When Amazon shows an interest in any new sector, incumbents get nervous. Last year, it was the turn of the pharmacy business to feel the heat, as the e-commerce giant announced plans to purchase U.S.-based online pharmacy PillPack for a reported $1 billion. Within days of the deal becoming public, the market value of major pharmacy chains in the U.S. had fallen by around $15 billion.

Should the industry feel so uncomfortable about the move? With annual sales of $100 million, PillPack is a minnow in the huge U.S. pharmaceutical market. Total sales from the country’s pharmacies and drug stores were more than $290 billion in 2018. They are expected to pass the $300 billion mark by the end of the decade. And PillPack isn’t even playing in the general pharmaceutical market. It provides a niche service for patients living with chronic conditions, repackaging multiple drugs into sachets containing specific doses, each marked with the time and date at which they should be taken.

For many observers, what matters is not the size of Amazon’s initial entry into the market, but the extent of its ambition. PillPack gives the e-commerce giant access to some potentially vital assets, such as licenses to deal in wholesale pharmaceuticals in all 50 U.S. states. It also provides the company with the opportunity to try new things and learn about the realities of the healthcare sector.

Building momentum

It’s hardly surprising that pharmaceutical e-commerce is on the rise. Across the world, consumers have switched in their millions to online purchasing for everything from clothes and holidays to gadgets and groceries. Why should drugs and other healthcare products be any different? Few people would claim that queuing to pick up a prescription or a packet of over-the-counter pills counts as a leisure activity. And patients living in rural areas can find it difficult to get to  a regular pharmacy.

Yet the sector does face some significant barriers. The first of those is regulatory. Pharmaceutical markets are tightly controlled across the world, and different jurisdictions have taken different approaches to the emergence of online players. The U.K. has broadly supported the trend, introducing a system that allows online providers to access patients’ prescription information directly via a digital link. By 2018, the country’s largest online player – Pharmacy2U – was dispensing almost 250,000 items per month. After growing more than 250% in a year and a half, the company plans to open a new distribution facility in 2019 that will have the capacity to dispense 7.5 million items a month.

In Germany, Europe’s other largest online pharmaceutical market, the picture has been different. Tight rules on the ownership and control of pharmacies have kept even big brick-and-mortar chains out of the country. Europe’s two largest online pharmacy players, Swiss Zur Rose (which trades online as DocMorris) and Shop Apotheke Europe from the Netherlands, have fought court battles for market access and freedom to set their own prices in the country.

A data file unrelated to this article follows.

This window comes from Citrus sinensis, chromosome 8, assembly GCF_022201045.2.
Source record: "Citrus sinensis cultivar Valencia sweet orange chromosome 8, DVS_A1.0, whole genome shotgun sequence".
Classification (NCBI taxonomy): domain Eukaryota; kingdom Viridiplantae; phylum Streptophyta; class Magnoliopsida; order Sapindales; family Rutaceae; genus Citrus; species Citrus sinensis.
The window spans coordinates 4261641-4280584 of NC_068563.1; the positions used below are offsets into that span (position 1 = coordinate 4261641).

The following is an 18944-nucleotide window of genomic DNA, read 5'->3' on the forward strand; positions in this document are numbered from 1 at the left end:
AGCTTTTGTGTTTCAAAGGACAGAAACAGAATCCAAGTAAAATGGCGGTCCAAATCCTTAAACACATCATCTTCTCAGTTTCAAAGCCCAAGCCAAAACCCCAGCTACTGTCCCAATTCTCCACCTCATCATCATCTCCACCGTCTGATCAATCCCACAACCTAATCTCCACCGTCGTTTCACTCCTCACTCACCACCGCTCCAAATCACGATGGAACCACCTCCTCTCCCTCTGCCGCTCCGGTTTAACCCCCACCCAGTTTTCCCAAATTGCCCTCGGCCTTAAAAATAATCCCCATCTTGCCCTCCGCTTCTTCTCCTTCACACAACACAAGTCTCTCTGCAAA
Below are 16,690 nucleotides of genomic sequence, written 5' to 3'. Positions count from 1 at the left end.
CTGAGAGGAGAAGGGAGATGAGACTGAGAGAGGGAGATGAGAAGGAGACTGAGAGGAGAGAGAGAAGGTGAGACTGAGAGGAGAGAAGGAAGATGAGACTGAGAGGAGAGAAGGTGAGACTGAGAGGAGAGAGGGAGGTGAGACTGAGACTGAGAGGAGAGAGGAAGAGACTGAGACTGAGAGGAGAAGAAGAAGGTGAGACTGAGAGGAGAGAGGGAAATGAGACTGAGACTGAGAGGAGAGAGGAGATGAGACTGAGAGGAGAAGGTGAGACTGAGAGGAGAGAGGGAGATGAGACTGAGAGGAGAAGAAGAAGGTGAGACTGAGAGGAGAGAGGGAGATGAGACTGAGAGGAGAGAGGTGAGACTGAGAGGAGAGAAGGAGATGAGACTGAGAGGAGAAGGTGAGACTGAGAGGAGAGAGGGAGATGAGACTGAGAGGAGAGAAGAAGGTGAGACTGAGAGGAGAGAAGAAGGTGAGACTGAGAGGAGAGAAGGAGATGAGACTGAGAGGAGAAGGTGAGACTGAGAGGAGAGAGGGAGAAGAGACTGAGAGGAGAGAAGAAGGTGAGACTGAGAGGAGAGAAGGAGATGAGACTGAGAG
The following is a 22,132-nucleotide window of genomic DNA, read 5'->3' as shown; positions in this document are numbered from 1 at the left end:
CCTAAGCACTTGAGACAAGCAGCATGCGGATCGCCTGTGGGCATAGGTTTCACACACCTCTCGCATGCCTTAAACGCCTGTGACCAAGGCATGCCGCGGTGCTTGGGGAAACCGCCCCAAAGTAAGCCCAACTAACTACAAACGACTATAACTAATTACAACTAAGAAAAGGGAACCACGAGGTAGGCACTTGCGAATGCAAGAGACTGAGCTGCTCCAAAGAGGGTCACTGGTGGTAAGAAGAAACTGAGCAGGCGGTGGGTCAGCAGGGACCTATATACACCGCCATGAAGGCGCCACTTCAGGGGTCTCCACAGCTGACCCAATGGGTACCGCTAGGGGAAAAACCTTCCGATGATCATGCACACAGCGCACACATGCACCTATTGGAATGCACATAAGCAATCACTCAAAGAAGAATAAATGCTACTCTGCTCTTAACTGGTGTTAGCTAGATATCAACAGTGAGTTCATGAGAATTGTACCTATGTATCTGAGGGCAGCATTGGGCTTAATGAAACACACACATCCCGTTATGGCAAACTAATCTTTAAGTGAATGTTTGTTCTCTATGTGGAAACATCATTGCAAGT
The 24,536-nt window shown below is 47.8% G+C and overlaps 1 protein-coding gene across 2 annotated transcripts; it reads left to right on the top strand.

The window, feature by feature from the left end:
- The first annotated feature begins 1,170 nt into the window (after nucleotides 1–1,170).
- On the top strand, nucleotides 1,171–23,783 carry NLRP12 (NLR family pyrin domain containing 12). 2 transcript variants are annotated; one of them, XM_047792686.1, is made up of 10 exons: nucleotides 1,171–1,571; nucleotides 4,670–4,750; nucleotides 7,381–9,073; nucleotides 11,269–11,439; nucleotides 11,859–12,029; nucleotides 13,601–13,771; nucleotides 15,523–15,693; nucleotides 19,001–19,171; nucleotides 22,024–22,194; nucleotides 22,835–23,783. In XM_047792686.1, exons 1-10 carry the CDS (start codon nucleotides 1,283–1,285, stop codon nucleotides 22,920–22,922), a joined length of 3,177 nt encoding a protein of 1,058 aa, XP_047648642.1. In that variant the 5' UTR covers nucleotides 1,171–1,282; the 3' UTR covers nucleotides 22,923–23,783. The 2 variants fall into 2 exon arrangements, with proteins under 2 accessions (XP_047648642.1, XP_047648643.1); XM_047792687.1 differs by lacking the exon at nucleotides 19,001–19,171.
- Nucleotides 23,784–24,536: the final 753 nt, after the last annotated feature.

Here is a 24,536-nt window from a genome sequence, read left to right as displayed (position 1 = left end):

Then there’s consumer confidence. It’s annoying to realize that an item purchased online is inappropriate, faulty or counterfeit. If that item is a critical medication, the outcome could be life-threatening. Yet it can be difficult for customers to determine whether an internet-based supplier is offering legitimate products. 2016 research on behalf of the Center for Safe Internet Pharmacies, an industry group, found that only 4% of more than 32,000 websites selling prescription drugs were operating legitimately. And even if they can find an online supplier they trust, some customers will miss the advice and recommendations they can get from in-person interaction with a trained pharmacist.

Overcoming these challenges will take time, but change seems inevitable. Brick-and-mortar pharmacy chains are increasingly developing their own online offerings in order to compete with new offerings from digital-only players. In January, Boots, the U.K. arm of the U.S.-based Wallgreens Boots Alliance group, announced it had bought software company Wiggly-Amps, which develops software for direct access topatient prescriptions from their medical records. Market researchers expect the global online pharmacy market to grow robustly in the coming years, exceeding $100 billion in sales by 2025.

STACK SYSTEM: Checking inventory at one of Europe’s largest online pharmacy players, DocMorris.

Delivered with care

Fast, efficient logistics is a critical element of any e-commerce offering, and the online pharmacy market will be no different. To achieve its full potential, the e-pharmacy sector will need logistics processes that ensure extremely high levels of accuracy and availability. It will also need speed. Today’s online customers are often people taking medication long term, who know their requirements weeks or months in advance. If online suppliers are to support patients with acute or short-term requirements, next-day or even-same day deliveries may be a necessity.

Ultimately, fast, flexible logistics might even give online pharmacies a decisive advantage. PillPack built its business by packaging combination of standard drugs in a more convenient way. In the future, doctors may be able to modify prescriptions dynamically, perhaps on the basis of information gathered from internet-connected diagnostic and monitoring devices. With the right logistics systems in place, the updated dose could be delivered automatically, ensuring patients receive the optimum medication at exactly the right time. Jonathan Ward

Published: June 2019

Images: Feodora Chiosea/Alamy; Tobias Zeit/DocMorris